Naomi Klein’s seminal book the Shock Doctrine looks at the history of neo-liberalism and the methods by which it was implemented, first in South America, then the western democracies.
The U.S.A and the U.K. both saw the crazed ideas of Ayn Rand forced on them by the extreme right wing parties of Thatcher and Reagan. Bitter battles were fought in the 1980s as these policies were forced on the working people of these two countries.
It’s a pity a chapter about New Zealand did not feature in the book. For Aotearoa’s introduction to neo-liberalism came after a coup within the Labour Party, which saw the party of the working classes being hijacked by an inner cabal ; they were devoted to economic liberalism and proceeded to inflict all the zombie economic policies prescribed by Hayek and Friedman. These included such hammer blows to New Zealand’s working class as privatization, union bashing, fiscal austerity, deregulation, free trade deals and cuts in government spending, which cumulatively eroded away all the hard won rights gained since the start of the 20th century.
New Zealand’s adoption of neo-liberalism was unique, as they were implemented by a party founded on socialist principles.
And as it did this, Labour gave up fighting the key battle over the economy in the 1980s, ceding control to unregulated capitalism, which has since ripped the heart out of this country. Instead it directed its energies to ‘identity’ issues. Right from the start, this has been a distraction. New Zealand felt so proud of Lange’s anti-nuclear stance – so proud they forgot this was the same government that sold New Zealand’s assets for a song, creating our own oligarchs, to match the Russian variety.
Flash forward 33 years and Labour remains plagued by its dance with the devil of neo-liberalism.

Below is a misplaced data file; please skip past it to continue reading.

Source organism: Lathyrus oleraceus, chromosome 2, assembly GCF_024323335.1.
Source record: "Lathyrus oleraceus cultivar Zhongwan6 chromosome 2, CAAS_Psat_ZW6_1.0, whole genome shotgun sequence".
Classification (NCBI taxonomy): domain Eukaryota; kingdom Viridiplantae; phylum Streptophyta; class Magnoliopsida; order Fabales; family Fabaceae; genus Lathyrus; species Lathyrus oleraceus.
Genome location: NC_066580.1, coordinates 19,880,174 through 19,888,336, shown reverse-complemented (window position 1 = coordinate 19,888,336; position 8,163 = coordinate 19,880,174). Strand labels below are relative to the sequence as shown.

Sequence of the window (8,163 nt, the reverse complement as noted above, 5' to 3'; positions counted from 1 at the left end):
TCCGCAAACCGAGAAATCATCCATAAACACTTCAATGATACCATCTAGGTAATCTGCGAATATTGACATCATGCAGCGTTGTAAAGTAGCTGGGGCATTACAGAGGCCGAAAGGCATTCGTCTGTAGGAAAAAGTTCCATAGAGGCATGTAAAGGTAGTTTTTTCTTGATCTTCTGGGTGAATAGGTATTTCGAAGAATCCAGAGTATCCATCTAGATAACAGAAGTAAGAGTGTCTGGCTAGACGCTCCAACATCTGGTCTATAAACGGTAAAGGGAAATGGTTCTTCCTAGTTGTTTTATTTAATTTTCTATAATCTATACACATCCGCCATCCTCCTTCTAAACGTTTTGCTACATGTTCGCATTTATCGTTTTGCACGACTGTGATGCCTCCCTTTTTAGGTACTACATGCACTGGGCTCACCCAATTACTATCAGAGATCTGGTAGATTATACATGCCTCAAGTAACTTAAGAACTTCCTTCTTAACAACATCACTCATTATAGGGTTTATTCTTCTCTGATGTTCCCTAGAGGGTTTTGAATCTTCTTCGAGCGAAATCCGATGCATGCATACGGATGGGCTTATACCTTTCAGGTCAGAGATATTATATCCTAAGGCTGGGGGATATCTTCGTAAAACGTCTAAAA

It has never truly apologised to New Zealand workers for the actions of the 4th Labour government and its capture by the liberal class is intact to this day.
The events of last week when the unity of the party was sacrificed for another issue of identity politics will only create more disengaged voters, who see a party that has lost its sight of the main prize.
The urban liberals who prioritise identity politics above seizing control of the economy for workers and citizens are the Labour supporters who don’t get hurt when National wins an election.
They don’t struggle to pay their rent.
They don’t struggle to buy their children food for lunch.
They don’t struggle.
If Labour want to win the election and change the lives of all New Zealander’s for the better, it must do one thing. It must offer a genuine alternative to neo-liberalism.
Paul is a Political Blogger with a focus on the neo-liberal economy, climate change and the western media’s slavish support of the US neo-con narrative. He was banned from The Standard for 3 years for suggesting the Left, Liberals and Progressives should work together to change the National Government.